USS Chief (MCM-14)
|Namesake:||Chief Petty Officers|
|Ordered:||12 December 1989|
|Laid down:||19 August 1991|
|Launched:||12 June 1993|
|Commissioned:||5 November 1994|
|Status:||in active service, as of 2014[update]|
|Length:||225 ft (69 m)|
|Beam:||39 ft (12 m)|
|Draught:||11.5 ft (3.5 m)|
|Speed:||14 knots (26 km/h; 16 mph)|
|Complement:||8 Officers, 6 Chief Petty Officers and 70 Enlisted|
|Armament:||Mine neutralization system, two .50 caliber machine guns|
The USS CHIEF MCM-14 is named for the former USS CHIEF AM-315, and to honor the service and tradition of the Chief Petty Officer's of the United States Navy. USS CHIEF MCM-14 was christened by Mrs. Susan Bushey (the wife of the seventh Master Chief Petty Officer of the Navy MCPON Duane Bushey) on 12 June 1993. Construction and fitting-out was done in Sturgeon Bay, Wisconsin, and the ship was accepted from Mr. Ellsworth Peterson on behalf of the United States Navy, and placed in commission by Lieutenant Commander Timothy S. Garrold, USN, her first Commanding Officer, on 8 July 1994.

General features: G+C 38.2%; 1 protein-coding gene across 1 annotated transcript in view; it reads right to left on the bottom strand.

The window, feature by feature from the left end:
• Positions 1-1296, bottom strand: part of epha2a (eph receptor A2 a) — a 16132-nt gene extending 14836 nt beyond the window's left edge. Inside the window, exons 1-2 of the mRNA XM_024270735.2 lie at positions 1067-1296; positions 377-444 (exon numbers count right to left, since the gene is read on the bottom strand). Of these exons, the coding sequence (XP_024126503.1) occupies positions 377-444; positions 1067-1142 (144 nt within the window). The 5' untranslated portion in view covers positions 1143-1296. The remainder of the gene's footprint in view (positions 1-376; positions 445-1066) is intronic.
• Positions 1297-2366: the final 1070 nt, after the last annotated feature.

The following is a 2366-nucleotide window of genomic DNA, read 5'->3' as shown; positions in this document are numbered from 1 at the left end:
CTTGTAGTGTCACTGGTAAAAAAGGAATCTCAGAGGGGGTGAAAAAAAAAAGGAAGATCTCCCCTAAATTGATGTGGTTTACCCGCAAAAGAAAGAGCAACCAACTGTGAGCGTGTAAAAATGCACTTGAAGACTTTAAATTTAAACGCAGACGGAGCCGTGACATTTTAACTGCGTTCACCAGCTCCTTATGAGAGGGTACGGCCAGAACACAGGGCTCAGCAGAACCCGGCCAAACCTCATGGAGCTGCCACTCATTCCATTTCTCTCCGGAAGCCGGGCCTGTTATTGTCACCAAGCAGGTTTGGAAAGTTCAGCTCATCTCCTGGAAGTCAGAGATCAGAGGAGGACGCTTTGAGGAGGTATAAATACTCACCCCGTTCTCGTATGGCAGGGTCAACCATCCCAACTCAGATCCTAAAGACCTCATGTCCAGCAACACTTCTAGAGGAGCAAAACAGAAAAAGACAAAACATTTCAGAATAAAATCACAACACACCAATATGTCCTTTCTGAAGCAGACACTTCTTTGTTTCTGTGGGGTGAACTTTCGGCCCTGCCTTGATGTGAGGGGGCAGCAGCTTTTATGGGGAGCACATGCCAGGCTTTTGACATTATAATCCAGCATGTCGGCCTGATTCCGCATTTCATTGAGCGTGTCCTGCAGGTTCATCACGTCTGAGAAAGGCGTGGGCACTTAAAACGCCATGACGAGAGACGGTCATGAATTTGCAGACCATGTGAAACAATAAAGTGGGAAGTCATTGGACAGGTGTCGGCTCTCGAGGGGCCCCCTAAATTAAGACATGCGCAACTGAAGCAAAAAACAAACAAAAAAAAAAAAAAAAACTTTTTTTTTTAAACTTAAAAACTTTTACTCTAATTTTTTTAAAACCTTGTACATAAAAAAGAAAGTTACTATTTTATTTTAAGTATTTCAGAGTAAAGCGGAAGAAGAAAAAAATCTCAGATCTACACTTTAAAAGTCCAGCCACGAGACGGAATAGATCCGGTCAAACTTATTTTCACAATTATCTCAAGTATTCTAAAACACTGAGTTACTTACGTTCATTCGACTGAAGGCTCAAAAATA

Crest of the USS CHIEF
Navy blue and gold are the traditional colors of the United States Navy. The mine in the center of the shield represents the mine countermeasures mission of the USS CHIEF (MCM 14) while the crossed Officers’ sword and Enlisted cutlass symbolize Surface Warfare excellence. The fouled Navy anchor, insignia of a Chief Petty Officer, is further symbolic of the United States Navy’s leadership and commemorates the fact that the USS CHIEF (MCM 14) was launched on June 12, 1993 during the centennial of the Chief Petty Officer Corps. The three silver stars above the fouled anchor depict the leadership and service of the Master Chief Petty Officers of the Navy (MCPON) – past, present and future and honor the ship’s Sponsor.
The stars are also arranged in the same manner about the anchor as the international navigational symbol for lights and shapes about the mast; signifying a vessel engaged in mine clearance operations. There are 84 links in the fouled anchor chain, one for each plank owner, the ship’s sponsor, and the Matron of Honor. The trident atop the crest denotes seapower. The blue and white surface from which it rises represents both the sea, upon which the ship was born.
Surrounding the trident are seven stars representing the seven Battle Stars won during the Second World War and the Korean War by the first ship to bear the name “Chief”, USS CHIEF (AM 315). The five above the trident for World War TWO and the two alongside for the Korean War.
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